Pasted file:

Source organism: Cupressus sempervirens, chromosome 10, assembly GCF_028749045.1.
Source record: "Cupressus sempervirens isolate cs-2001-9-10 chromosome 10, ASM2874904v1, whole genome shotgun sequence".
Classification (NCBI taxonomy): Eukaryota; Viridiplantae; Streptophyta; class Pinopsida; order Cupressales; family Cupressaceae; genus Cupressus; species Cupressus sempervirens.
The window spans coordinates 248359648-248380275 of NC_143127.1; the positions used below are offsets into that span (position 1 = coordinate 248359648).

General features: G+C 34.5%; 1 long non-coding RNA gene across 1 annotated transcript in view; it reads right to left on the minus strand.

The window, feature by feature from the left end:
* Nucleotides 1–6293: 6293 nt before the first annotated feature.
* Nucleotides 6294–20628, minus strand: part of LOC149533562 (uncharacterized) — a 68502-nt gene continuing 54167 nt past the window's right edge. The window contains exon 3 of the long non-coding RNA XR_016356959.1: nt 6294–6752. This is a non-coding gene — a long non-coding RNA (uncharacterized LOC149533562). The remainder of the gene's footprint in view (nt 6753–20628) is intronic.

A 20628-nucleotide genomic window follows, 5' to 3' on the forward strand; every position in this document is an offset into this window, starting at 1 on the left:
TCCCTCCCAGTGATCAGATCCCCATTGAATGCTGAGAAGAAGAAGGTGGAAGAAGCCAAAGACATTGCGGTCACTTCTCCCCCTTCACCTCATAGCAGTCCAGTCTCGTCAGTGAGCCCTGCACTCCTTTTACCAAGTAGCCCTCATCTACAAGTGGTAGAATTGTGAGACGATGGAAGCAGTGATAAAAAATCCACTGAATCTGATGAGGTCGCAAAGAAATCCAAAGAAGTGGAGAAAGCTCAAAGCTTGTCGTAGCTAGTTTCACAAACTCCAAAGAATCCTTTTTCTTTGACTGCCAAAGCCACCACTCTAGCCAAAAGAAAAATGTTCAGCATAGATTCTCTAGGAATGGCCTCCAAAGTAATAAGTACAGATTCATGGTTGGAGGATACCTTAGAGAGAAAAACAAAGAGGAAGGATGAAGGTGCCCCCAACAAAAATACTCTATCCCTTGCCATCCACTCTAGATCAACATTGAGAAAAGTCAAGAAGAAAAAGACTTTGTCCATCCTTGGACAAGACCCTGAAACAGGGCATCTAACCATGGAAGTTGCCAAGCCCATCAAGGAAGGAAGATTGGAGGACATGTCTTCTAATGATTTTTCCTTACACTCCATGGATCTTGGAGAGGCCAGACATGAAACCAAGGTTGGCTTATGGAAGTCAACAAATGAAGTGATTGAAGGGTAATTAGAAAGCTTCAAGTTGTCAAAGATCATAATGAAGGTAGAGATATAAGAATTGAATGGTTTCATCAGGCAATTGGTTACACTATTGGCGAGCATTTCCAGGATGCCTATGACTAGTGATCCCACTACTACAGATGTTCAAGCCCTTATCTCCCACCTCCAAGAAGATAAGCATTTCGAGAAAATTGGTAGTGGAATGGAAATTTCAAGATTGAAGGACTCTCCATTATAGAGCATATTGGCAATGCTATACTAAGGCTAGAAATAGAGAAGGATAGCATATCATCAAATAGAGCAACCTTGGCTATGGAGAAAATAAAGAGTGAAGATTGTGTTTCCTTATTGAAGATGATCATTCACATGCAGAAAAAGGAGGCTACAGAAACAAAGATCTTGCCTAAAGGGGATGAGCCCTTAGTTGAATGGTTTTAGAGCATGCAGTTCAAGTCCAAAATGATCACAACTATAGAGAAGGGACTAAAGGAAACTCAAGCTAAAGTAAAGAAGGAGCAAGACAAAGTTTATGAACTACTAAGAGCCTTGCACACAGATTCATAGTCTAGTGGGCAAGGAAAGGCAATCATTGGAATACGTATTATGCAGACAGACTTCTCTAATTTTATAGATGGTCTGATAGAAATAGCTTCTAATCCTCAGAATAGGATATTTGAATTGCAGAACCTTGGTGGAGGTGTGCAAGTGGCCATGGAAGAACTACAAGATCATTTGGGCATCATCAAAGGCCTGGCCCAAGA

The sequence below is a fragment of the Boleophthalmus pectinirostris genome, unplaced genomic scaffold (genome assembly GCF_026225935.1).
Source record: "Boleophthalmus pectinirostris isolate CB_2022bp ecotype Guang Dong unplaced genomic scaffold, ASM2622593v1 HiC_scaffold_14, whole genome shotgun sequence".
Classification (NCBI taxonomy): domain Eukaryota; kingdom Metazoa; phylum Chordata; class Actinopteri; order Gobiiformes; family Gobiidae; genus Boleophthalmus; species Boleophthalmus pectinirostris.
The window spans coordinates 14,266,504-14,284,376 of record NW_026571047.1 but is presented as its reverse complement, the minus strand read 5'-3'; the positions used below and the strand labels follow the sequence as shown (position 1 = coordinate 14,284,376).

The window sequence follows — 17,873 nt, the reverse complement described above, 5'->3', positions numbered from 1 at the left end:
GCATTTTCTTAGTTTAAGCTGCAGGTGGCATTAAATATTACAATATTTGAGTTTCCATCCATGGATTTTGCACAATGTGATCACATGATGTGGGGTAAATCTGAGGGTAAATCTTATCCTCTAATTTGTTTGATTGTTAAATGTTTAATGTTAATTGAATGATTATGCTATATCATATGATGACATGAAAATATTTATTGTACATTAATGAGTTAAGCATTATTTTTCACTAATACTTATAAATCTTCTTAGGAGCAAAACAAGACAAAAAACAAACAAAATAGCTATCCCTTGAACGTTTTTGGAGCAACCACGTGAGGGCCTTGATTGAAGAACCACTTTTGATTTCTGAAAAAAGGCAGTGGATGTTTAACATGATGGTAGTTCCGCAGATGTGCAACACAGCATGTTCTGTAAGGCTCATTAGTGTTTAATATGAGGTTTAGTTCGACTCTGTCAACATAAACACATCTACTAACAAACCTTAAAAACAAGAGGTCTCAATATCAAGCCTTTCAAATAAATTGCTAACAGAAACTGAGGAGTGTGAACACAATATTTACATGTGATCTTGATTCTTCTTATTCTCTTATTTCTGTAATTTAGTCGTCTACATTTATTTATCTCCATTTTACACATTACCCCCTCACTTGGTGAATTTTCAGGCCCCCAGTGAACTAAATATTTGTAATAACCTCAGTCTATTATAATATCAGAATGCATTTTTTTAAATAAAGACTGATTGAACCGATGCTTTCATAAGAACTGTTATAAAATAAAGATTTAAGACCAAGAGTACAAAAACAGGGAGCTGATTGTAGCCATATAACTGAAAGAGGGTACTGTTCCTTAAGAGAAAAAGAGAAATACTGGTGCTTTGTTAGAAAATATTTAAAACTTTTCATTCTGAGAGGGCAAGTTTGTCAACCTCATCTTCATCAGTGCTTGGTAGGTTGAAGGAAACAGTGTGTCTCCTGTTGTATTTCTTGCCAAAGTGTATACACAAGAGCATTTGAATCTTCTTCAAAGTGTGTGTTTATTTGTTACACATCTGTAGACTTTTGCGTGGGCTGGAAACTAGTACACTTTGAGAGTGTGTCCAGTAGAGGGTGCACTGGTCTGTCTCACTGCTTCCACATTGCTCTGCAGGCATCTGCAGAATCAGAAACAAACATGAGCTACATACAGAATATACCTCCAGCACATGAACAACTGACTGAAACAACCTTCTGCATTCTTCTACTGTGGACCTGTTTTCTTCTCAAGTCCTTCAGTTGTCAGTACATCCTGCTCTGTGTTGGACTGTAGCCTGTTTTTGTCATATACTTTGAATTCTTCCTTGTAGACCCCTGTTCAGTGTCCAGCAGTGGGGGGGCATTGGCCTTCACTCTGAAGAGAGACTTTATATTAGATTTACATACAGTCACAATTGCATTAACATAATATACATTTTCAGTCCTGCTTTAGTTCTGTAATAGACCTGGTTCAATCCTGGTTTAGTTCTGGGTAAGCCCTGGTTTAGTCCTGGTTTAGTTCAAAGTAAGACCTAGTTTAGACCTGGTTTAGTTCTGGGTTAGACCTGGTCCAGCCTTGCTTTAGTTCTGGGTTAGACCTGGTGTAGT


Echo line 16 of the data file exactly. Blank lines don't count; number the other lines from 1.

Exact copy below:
GCATTTTCTTAGTTTAAGCTGCAGGTGGCATTAAATATTACAATATTTGAGTTTCCATCCATGGATTTTGCACAATGTGATCACATGATGTGGGGTAAATCTGAGGGTAAATCTTATCCTCTAATTTGTTTGATTGTTAAATGTTTAATGTTAATTGAATGATTATGCTATATCATATGATGACATGAAAATATTTATTGTACATTAATGAGTTAAGCATTATTTTTCACTAATACTTATAAATCTTCTTAGGAGCAAAACAAGACAAAAAACAAACAAAATAGCTATCCCTTGAACGTTTTTGGAGCAACCACGTGAGGGCCTTGATTGAAGAACCACTTTTGATTTCTGAAAAAAGGCAGTGGATGTTTAACATGATGGTAGTTCCGCAGATGTGCAACACAGCATGTTCTGTAAGGCTCATTAGTGTTTAATATGAGGTTTAGTTCGACTCTGTCAACATAAACACATCTACTAACAAACCTTAAAAACAAGAGGTCTCAATATCAAGCCTTTCAAATAAATTGCTAACAGAAACTGAGGAGTGTGAACACAATATTTACATGTGATCTTGATTCTTCTTATTCTCTTATTTCTGTAATTTAGTCGTCTACATTTATTTATCTCCATTTTACACATTACCCCCTCACTTGGTGAATTTTCAGGCCCCCAGTGAACTAAATATTTGTAATAACCTCAGTCTATTATAATATCAGAATGCATTTTTTTAAATAAAGACTGATTGAACCGATGCTTTCATAAGAACTGTTATAAAATAAAGATTTAAGACCAAGAGTACAAAAACAGGGAGCTGATTGTAGCCATATAACTGAAAGAGGGTACTGTTCCTTAAGAGAAAAAGAGAAATACTGGTGCTTTGTTAGAAAATATTTAAAACTTTTCATTCTGAGAGGGCAAGTTTGTCAACCTCATCTTCATCAGTGCTTGGTAGGTTGAAGGAAACAGTGTGTCTCCTGTTGTATTTCTTGCCAAAGTGTATACACAAGAGCATTTGAATCTTCTTCAAAGTGTGTGTTTATTTGTTACACATCTGTAGACTTTTGCGTGGGCTGGAAACTAGTACACTTTGAGAGTGTGTCCAGTAGAGGGTGCACTGGTCTGTCTCACTGCTTCCACATTGCTCTGCAGGCATCTGCAGAATCAGAAACAAACATGAGCTACATACAGAATATACCTCCAGCACATGAACAACTGACTGAAACAACCTTCTGCATTCTTCTACTGTGGACCTGTTTTCTTCTCAAGTCCTTCAGTTGTCAGTACATCCTGCTCTGTGTTGGACTGTAGCCTGTTTTTGTCATATACTTTGAATTCTTCCTTGTAGACCCCTGTTCAGTGTCCAGCAGTGGGGGGGCATTGGCCTTCACTCTGAAGAGAGACTTTATATTAGATTTACATACAGTCACAATTGCATTAACATAATATACATTTTCAGTCCTGCTTTAGTTCTGTAATAGACCTGGTTCAATCCTGGTTTAGTTCTGGGTAAGCCCTGGTTTAGTCCTGGTTTAGTTCAAAGTAAGACCTAGTTTAGACCTGGTTTAGTTCTGGGTTAGACCTGGTCCAGCCTTGCTTTAGTTCTGGGTTAGACCTGGTGTAGT